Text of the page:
Common Guillemot (Lomvi)
Common guillemots forage in coastal and open sea waters and breed in colonies on the coast. They are highly vulnerable to surface and shoreline oil.
Common guillemots spend most of the time on the water surface. Gathering of large flocks may lead to high mortalities. Oiled plumage will cause the bird to lose flotation and insulation. After breeding the male takes the flightless chick to sea, at which time they are also very vulnerable to oil on the surface near the colony. Common guillemots nest on narrow rocky shelves in the cliffs, usually too high up to be vulnerable to shoreline oiling.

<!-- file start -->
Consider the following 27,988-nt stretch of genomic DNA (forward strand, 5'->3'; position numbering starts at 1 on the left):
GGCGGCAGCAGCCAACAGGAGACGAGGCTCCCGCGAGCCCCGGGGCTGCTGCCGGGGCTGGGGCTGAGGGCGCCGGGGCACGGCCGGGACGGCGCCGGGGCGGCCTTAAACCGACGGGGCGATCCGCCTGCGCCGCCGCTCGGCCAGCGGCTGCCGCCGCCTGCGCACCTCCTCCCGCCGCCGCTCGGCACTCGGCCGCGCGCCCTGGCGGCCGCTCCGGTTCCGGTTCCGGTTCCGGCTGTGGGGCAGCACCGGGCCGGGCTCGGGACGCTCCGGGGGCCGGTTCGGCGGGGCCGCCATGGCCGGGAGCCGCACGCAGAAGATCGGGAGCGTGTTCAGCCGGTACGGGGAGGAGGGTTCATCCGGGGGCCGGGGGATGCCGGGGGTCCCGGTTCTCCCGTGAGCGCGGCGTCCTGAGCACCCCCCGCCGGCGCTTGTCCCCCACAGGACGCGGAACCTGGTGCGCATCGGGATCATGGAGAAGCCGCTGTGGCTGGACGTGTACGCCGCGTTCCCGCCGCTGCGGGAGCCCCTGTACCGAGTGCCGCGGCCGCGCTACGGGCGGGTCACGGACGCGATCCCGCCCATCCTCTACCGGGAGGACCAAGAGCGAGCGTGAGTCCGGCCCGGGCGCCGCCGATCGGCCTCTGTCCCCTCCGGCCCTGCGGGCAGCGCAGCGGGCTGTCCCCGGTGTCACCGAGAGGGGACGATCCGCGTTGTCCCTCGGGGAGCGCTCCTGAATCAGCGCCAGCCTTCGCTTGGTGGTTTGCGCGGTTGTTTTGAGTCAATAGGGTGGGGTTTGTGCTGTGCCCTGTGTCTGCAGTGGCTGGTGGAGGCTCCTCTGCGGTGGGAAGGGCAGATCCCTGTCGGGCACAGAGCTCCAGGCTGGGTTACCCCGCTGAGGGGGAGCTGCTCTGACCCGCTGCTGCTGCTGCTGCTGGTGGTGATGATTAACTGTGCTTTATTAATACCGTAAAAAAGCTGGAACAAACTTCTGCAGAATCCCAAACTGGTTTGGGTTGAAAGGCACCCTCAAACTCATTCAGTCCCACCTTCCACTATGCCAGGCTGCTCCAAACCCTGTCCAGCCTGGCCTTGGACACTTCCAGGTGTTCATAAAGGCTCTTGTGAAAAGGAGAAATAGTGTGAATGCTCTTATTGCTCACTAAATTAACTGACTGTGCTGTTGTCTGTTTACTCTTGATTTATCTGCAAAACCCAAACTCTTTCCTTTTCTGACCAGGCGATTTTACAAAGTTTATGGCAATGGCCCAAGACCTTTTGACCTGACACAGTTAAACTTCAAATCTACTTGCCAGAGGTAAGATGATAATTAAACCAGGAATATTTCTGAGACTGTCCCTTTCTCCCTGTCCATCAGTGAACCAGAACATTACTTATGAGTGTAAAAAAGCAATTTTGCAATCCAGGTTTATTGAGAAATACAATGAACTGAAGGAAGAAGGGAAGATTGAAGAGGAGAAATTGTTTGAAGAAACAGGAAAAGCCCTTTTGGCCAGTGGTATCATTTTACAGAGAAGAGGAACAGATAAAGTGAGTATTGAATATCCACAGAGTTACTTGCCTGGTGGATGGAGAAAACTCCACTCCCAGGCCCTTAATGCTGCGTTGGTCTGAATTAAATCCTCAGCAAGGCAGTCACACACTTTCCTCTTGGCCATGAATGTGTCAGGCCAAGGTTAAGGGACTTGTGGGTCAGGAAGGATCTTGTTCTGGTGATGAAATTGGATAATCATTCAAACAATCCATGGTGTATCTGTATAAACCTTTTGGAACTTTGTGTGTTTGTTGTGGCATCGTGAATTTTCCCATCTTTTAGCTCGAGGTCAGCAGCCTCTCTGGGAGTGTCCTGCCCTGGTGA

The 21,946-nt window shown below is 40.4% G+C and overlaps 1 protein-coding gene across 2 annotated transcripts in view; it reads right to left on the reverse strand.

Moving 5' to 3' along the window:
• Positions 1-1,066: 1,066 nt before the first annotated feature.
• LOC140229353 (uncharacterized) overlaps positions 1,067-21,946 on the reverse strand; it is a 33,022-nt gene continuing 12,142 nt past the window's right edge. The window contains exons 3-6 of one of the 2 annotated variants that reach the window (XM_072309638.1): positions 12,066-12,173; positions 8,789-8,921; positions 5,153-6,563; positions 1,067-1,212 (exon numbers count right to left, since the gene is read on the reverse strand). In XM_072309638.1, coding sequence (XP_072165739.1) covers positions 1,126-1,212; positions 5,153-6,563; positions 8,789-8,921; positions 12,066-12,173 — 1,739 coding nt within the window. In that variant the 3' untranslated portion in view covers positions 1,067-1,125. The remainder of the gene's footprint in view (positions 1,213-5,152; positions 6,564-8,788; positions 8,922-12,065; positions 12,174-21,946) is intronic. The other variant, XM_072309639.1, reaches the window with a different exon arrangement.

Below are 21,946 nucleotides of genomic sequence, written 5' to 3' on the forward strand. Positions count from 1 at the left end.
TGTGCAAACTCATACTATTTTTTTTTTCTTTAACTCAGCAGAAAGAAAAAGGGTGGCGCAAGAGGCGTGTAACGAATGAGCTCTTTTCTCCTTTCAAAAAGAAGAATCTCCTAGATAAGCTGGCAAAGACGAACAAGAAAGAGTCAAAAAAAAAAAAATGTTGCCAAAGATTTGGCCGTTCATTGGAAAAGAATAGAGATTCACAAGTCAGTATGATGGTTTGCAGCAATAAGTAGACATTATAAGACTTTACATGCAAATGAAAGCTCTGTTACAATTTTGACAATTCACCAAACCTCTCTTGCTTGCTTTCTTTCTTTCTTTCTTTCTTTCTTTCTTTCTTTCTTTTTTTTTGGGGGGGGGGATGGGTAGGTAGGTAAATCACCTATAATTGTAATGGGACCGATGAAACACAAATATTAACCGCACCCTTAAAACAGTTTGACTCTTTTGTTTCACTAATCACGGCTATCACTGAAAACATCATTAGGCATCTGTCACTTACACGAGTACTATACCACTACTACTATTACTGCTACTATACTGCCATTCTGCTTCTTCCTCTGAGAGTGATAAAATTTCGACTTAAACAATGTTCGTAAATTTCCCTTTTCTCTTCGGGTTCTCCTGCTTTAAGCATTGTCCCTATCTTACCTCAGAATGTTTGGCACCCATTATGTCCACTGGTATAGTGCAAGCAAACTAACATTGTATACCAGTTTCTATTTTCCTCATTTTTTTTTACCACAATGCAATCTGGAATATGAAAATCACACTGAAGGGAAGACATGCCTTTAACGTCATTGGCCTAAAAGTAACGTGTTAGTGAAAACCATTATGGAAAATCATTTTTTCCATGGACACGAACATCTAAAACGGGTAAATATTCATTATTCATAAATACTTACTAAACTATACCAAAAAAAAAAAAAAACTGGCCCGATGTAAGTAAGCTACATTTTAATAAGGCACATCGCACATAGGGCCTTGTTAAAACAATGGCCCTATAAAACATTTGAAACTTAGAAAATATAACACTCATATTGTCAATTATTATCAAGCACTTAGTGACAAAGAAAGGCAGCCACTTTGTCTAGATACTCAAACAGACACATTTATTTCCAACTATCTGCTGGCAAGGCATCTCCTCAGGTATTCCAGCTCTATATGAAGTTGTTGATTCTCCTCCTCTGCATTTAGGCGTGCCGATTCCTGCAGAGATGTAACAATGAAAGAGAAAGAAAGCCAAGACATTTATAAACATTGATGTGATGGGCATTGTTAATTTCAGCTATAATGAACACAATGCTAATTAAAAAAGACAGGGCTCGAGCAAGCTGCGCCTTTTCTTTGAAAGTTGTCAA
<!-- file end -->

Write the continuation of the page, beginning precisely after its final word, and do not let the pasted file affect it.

Typical environmental zone
- Guillemot colonies are generally found in the outer coastal zone where they breed on open shelves in steep cliffs, often with Brünnichs guillemot (in the North) and with kittiwakes.
- Foraging range in the breeding season can be as much as 100 km from the coast.
- Outside the breeding season guillemots may be found in large flocks of several alcid (auk) species in the open sea far from the coast. These flocks gather in eddies with high production and presence of fish prey.
In case of oiling
- Dead birds should be collected for post-spill environmental surveys, which involves identification of the species. Handle only with protective equipment and store according to procedure for collecting
- If operator policy requires, oiled live birds should be collected by specialists in wildlife rehabilitation for treatment. Specialists and veterinaries trained in rehabilitation will decide whether to euthanise or rehabilitate the animal.